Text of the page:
No return to provincial politics while mayor, Fassbender promises

Former mayor says his time in cabinet has given him an improved ability to negotiate

Peter Fassbender has heard speculation that if he wins the Langley City mayor’s job, he might leave it for provincial politics if there was a B.C. election, and he wants to make it very clear that won’t happen.

“I will be here for the full term,” Fassbender said.

Fassbender stepped down part way through his term as Langley City mayor when he was elected MLA for Surrey-Fleetwood in the 2013 provincial election. He was Minister of Education, then served as minister of Community, Sport and Cultural Development and minister responsible for TransLink.

READ MORE: Fassbender wins Surrey-Fleetwood seat

During the most recent provincial election, he was defeated by the NDP candidate.

Now, the Langley resident is looking to get his old job back.

When asked if he is re-connecting with Langley City voters, Fassbender corrects the questioner.

“I don’t think I ever lost that connection.”

Fassbender said he has been connecting with residents, one door at a time, going out daily to knock on doors and introduce himself as the candidate for mayor.

Most people don’t have too much trouble recognizing him.

He has run into the occasional teacher who is not a fan of the former provincial minister, but Fassbender says most people, even the critics, are “very pleasant, very courteous” as they explain they won’t be voting for him.

“I did not do anything against teachers, he said, pointing out that he was able to negotiate a six-year contract, the longest agreement ever reached with the B.C. Teachers’ Federation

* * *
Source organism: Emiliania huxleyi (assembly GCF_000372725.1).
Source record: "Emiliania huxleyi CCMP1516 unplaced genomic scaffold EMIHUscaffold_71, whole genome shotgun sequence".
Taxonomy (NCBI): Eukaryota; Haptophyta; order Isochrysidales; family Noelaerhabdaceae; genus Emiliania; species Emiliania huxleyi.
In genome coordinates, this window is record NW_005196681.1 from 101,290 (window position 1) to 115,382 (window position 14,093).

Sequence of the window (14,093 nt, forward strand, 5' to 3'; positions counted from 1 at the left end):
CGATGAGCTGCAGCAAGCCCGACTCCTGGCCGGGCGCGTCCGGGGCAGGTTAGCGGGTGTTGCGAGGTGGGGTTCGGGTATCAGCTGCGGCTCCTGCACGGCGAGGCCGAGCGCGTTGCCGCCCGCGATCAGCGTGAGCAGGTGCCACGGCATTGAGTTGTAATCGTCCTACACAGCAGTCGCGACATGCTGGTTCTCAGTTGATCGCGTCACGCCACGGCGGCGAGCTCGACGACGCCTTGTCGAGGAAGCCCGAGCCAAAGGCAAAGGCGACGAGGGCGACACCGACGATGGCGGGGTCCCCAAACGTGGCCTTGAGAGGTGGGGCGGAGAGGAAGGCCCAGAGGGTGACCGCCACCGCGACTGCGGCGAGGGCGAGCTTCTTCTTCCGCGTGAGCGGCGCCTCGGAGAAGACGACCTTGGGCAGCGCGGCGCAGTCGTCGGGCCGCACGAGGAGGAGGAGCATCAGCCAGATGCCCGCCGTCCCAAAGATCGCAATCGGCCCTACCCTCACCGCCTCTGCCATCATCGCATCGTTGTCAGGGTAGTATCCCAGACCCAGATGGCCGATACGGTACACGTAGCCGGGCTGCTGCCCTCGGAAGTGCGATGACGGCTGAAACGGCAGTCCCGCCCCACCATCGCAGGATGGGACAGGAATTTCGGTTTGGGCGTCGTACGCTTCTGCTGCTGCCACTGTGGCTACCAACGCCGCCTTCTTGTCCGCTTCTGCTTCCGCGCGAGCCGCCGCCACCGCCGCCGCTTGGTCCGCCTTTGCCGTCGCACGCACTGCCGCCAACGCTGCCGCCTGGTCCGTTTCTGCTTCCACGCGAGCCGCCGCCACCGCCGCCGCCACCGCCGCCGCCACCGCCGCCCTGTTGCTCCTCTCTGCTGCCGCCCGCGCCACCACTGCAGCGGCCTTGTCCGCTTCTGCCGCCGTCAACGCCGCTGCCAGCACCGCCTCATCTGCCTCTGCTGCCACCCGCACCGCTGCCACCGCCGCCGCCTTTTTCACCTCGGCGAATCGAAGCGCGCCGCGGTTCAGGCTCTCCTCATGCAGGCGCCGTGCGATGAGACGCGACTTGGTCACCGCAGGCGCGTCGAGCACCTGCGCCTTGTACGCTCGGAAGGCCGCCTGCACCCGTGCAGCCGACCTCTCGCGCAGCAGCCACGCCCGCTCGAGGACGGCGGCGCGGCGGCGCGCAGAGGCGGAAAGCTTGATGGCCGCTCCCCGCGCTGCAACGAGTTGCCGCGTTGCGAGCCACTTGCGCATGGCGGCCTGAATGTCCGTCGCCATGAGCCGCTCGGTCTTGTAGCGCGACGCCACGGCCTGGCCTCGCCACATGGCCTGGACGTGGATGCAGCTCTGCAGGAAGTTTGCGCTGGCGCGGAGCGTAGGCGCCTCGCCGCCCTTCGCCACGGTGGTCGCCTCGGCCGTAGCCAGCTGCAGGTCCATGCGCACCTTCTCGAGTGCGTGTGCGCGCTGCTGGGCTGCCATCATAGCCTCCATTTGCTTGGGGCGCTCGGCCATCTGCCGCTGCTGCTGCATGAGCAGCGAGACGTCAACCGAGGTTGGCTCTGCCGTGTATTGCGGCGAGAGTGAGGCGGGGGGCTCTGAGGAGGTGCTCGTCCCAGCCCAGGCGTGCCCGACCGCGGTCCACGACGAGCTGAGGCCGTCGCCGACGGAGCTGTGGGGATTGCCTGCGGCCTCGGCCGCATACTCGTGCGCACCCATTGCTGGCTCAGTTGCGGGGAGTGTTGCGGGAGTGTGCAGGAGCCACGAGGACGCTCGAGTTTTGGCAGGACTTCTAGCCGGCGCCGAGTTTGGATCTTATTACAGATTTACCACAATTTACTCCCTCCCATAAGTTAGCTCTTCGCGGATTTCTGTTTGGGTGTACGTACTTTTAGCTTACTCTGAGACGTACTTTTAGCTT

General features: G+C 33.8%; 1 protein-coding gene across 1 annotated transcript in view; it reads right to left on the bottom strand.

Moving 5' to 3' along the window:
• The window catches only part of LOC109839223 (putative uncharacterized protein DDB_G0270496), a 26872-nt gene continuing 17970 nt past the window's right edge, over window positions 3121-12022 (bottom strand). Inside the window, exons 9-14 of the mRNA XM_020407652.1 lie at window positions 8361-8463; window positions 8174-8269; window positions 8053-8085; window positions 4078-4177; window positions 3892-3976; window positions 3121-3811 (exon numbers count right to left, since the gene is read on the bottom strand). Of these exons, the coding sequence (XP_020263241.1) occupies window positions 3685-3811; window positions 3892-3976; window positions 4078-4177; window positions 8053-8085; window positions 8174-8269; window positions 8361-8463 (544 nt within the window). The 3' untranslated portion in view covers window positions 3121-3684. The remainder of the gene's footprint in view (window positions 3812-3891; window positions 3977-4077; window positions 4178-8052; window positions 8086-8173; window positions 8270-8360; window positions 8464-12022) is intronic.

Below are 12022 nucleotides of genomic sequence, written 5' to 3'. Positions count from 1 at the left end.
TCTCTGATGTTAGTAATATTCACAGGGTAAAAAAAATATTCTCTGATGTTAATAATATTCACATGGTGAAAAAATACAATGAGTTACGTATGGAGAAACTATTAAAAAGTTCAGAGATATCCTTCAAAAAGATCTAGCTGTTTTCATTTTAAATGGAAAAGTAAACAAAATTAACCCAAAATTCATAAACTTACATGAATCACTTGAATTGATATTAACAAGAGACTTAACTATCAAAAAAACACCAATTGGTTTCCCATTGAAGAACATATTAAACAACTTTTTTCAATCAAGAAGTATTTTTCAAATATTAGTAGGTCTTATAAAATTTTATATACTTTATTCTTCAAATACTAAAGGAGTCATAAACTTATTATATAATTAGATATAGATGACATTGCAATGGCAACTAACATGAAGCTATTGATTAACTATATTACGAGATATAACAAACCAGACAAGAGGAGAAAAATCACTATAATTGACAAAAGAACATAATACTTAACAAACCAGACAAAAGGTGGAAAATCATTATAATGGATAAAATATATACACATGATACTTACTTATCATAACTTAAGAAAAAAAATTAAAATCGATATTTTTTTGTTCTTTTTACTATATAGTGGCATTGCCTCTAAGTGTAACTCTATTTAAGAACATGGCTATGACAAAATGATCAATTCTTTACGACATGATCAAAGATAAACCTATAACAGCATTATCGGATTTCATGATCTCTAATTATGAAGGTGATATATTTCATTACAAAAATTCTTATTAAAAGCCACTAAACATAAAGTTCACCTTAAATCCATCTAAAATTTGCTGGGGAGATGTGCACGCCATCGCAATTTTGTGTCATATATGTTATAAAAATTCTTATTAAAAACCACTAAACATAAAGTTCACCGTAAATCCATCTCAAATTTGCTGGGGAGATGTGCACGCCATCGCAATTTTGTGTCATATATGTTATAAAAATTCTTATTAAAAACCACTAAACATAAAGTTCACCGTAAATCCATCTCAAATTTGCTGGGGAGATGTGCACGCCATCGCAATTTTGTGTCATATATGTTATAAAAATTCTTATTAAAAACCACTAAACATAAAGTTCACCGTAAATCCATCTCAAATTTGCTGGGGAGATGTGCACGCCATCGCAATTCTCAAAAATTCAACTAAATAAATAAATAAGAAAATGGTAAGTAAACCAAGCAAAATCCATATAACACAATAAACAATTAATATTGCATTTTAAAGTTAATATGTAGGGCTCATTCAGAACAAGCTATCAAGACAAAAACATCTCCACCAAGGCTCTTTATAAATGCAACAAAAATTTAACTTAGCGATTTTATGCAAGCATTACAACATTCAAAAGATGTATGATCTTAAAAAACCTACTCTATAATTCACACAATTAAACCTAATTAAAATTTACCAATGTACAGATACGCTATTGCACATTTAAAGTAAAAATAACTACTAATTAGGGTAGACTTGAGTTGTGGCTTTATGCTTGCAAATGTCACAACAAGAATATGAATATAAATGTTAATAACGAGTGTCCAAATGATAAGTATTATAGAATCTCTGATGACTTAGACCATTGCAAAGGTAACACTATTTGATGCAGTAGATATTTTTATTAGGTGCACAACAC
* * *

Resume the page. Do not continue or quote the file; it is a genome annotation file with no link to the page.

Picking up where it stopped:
“The key is negotiated and longest,” he said.

There are some advantages, Fassbender said, to having a mayor with inside knowledge of how the provincial and federal governments operate.

He was no stranger to dealing with senior levels of government before, but his time as education minister in cabinet has “refined my perspective.”

When he talks about transportation, for instance it’s with the perspective of the minister responsible for TransLink.

He says he is “leaning” toward supporting SkyTrain over LRT to Langley.

While it might be more expensive to build, it will be “much more efficient” at moving people in the long run.

“We need to look 20 to 30 years in the future.”

LRT makes sense in downtown cores like Surrey’s, not so much in Langley, he thinks, but he is reserving judgment pending more information.

“I have not seen the final business case,” he said.

His campaign slogan is “Proven Record — Strong Vision,” seen on his signs and his website,

While Fassbender’s prior experience and name recognition would appear to make him the front-runner in the campaign, he said he isn’t taking anything for granted.

“I do not assume anything,” he said.

The issue of homelessness is something that comes up at almost every door stop conversation Fassbender has had since his campaign got underway.

“Virtually at every door,” Fassbender said.

People want solutions, he says, but they are hard to find.

He thinks one approach that might help is to make housing more affordable by encouraging construction of more stock to drive prices down.

His campaign announcement said that part of his platform is to ensure that the City of Langley continues to be a strong voice in the region.

“With the number of new mayors and councillors in Metro Vancouver, it will be important to have strong and visionary leadership at the many regional tables, including the mayors council for TransLink,” Fassbender said.

“We are at a critical time in the province and region when it comes to issues of transportation; housing supply and affordability; homelessness and the opioid crisis to name only a few,” Fassbender said.

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